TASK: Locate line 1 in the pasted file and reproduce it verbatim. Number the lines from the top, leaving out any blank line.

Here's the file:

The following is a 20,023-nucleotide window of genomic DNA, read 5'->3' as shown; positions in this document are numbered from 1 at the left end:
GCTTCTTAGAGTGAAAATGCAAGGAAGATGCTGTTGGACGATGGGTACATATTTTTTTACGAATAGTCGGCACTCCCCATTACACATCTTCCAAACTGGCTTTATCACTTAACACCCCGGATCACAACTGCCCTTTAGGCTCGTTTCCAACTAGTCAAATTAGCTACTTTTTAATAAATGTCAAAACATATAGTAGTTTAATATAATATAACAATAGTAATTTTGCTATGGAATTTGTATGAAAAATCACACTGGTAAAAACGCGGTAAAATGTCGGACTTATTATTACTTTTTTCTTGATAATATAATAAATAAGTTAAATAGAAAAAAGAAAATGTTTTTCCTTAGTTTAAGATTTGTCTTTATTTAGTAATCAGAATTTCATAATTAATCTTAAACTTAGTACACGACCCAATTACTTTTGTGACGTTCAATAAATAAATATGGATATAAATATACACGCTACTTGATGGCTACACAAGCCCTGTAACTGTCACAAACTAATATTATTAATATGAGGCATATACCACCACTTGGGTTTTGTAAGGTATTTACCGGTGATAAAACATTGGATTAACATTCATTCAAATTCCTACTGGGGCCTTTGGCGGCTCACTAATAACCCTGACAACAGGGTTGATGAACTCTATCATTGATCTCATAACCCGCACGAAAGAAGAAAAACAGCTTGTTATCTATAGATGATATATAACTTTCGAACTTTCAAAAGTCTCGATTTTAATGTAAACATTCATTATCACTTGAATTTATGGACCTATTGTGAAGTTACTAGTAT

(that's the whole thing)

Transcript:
The following is a 20,023-nucleotide window of genomic DNA, read 5'->3' as shown; positions in this document are numbered from 1 at the left end: